Severna Park area high schools entertained audiences at football games and competitions with their marching bands’ music and performances throughout autumn. The bands closed out their season last month at the 2022 Maryland Marching Band Association state championships at Towson University.
Marching band practice starts in the second week of August with band camp. These early practices are meant to get students back to playing after the summer.
“Marching out on the field is an art form unto itself,” said Eric Kilby, band manager at Severna Park High School. “It's a technique, and it's very difficult to do.”
After school starts, rehearsals for Severna Park High School change to evenings on Mondays, Wednesdays, and Thursdays, giving students the day off on Tuesdays and Fridays on weeks that don’t have a football game on the schedule.
“I think it's important that the kids have at least one day off during the week so they can focus on their studies and make sure they're staying on top of everything,” Kilby said.
Broadneck High School band practices are generally four or five times a week. The band usually starts with marching technique and choreography before spending the last 90 minutes focusing on the music.
For both schools, early practices prioritize perfecting the music before performance and visuals.
Instructors will usually meet to decide on the theme, songs and arrangement for that season’s marching band performances, sometimes using other band arrangements as a guide.
“We listen to a lot of different arrangements and pieces and try to come up with some ideas that way,” said Matt Heist, Broadneck High School’s band and percussion teacher.
Schools will sometimes reach out to professionals to help craft performances.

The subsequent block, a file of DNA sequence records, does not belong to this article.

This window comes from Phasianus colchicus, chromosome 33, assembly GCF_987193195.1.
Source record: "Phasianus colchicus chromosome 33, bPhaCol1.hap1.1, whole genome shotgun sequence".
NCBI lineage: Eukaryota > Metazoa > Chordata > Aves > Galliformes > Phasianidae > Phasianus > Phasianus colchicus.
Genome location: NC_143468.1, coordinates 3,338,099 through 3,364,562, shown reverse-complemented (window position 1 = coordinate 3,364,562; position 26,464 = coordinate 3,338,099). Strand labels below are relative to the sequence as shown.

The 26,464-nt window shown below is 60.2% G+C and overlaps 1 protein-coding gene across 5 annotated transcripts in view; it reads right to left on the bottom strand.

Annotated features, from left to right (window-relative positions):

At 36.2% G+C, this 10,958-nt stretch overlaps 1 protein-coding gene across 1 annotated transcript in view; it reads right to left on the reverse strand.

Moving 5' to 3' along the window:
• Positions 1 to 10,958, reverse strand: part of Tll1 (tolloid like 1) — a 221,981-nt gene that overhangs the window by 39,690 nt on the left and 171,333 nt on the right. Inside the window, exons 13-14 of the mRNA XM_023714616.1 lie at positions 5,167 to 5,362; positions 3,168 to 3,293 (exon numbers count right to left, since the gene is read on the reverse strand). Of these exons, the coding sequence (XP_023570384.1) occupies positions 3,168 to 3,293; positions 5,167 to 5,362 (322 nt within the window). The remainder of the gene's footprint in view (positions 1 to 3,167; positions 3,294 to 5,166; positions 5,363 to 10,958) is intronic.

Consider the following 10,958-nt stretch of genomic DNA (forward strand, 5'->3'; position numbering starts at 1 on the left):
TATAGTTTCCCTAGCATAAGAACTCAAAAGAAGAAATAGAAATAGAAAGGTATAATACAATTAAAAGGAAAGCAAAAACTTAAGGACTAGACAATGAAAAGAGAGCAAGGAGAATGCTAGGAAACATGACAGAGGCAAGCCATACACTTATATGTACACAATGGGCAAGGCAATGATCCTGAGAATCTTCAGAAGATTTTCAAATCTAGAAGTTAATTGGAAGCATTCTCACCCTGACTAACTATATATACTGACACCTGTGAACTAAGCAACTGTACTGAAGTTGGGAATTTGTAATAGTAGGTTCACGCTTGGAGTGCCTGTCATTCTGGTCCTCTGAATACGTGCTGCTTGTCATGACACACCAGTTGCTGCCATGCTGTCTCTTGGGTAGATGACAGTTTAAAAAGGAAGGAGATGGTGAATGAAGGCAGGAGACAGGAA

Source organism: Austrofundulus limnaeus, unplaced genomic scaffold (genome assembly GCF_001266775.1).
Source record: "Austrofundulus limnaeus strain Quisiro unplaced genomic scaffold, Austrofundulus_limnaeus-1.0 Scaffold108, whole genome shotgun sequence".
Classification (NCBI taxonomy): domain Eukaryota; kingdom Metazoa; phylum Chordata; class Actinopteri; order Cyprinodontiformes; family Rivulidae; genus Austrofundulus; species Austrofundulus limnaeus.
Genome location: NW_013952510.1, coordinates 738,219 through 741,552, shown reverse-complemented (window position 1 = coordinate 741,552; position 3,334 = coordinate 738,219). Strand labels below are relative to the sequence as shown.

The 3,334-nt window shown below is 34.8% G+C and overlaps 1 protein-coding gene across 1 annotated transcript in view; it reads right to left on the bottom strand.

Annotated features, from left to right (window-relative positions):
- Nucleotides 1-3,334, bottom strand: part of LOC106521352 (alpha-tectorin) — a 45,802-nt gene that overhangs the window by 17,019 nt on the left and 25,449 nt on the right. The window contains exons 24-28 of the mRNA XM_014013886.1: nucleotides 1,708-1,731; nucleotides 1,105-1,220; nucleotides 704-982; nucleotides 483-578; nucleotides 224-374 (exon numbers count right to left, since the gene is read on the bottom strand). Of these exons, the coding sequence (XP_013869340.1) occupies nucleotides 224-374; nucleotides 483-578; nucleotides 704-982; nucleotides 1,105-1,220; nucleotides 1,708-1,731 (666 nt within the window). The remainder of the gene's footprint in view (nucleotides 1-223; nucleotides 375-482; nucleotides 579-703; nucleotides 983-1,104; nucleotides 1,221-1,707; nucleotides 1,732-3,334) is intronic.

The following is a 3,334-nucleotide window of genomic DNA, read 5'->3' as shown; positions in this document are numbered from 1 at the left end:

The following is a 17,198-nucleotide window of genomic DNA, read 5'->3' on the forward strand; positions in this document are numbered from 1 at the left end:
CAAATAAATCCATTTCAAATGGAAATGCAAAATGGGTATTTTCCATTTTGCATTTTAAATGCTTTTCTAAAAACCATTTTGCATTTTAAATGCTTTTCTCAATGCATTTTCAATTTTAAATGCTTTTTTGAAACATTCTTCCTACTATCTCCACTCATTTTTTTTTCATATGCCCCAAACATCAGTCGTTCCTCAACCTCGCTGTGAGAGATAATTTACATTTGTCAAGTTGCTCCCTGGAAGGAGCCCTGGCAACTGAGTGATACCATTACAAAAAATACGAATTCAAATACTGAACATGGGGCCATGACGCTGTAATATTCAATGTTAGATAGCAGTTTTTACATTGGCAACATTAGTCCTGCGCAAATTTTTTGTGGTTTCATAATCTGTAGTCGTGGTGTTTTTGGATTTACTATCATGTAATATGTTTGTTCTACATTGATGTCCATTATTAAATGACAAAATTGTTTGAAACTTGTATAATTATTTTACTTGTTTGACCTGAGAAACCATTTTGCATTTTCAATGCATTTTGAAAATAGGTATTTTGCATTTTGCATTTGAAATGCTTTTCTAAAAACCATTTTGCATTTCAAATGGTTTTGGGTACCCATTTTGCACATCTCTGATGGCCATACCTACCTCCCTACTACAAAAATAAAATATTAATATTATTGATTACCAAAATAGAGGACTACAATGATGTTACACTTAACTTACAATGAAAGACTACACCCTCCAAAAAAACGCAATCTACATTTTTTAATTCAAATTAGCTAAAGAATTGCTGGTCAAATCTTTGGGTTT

“We have some arrangers that we use, so a lot of times, I'll reach out to them, and they'll send me stuff that they have done, and we'll listen and decide if any of that would be good,” Heist said.
Kilby decided to try something different this year at Severna Park. He held a meeting with returning students after winter break and challenged them to come up with ideas for this season’s performance.
The Falcons from Severna Park came up with their “Intergalactic” show shortly after, prompting Kilby to conduct research and come up with music for the show. The students next hashed out the storyline to accompany the music.
The performances started with Earth-themed music and visuals. Each subsequent part journeyed further out into space.
Broadneck High School’s theme was “A New World,” a performance meant to play on, and musically combat, COVID-19 and some of the political divisiveness.
“The idea was tried to create a really positive concept, both musically and visually, this idea of coming together,” Heist said.
Severna Park High School hosted Marching in the Park this year, which is a competition with more than 20 high school bands.
The event also featured participation from former and future Severna Park band members as the marching band performed the national anthem with the assistance of “Future Falcons,” which are band and orchestra students from area feeder schools at the elementary and middle school levels, as well as some alumni.
Broadneck High School hosted the annual county exhibition in October, when schools performed their shows for one another.
“That was a big, important moment for our community, and our students enjoyed having other schools come to Broadneck,” Heist said.
At the state championships, Broadneck snagged top honors in class 4A, and Severna Park came in seventh place for class 3A.
Broadneck’s marching band were also awarded Best Percussion, Best Visual Performance and Best Music Performance in their class at the state championships.
“There were some other really good bands there this year, and it was nice to have for the kids to get the validation of all the hard work that they put in,” Heist said.
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